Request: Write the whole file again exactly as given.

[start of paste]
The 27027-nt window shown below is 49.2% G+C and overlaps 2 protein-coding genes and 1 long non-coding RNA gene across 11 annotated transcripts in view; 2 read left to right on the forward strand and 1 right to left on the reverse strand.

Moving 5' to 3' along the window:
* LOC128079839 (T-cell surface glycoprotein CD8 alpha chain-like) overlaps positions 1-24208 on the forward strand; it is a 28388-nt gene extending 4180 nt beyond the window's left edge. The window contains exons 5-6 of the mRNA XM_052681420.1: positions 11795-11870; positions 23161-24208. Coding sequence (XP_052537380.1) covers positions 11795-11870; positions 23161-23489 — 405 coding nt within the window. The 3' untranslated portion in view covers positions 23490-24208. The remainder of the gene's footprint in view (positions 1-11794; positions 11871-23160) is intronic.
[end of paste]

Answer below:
The 27027-nt window shown below is 49.2% G+C and overlaps 2 protein-coding genes and 1 long non-coding RNA gene across 11 annotated transcripts in view; 2 read left to right on the forward strand and 1 right to left on the reverse strand.

Moving 5' to 3' along the window:
* LOC128079839 (T-cell surface glycoprotein CD8 alpha chain-like) overlaps positions 1-24208 on the forward strand; it is a 28388-nt gene extending 4180 nt beyond the window's left edge. The window contains exons 5-6 of the mRNA XM_052681420.1: positions 11795-11870; positions 23161-24208. Coding sequence (XP_052537380.1) covers positions 11795-11870; positions 23161-23489 — 405 coding nt within the window. The 3' untranslated portion in view covers positions 23490-24208. The remainder of the gene's footprint in view (positions 1-11794; positions 11871-23160) is intronic.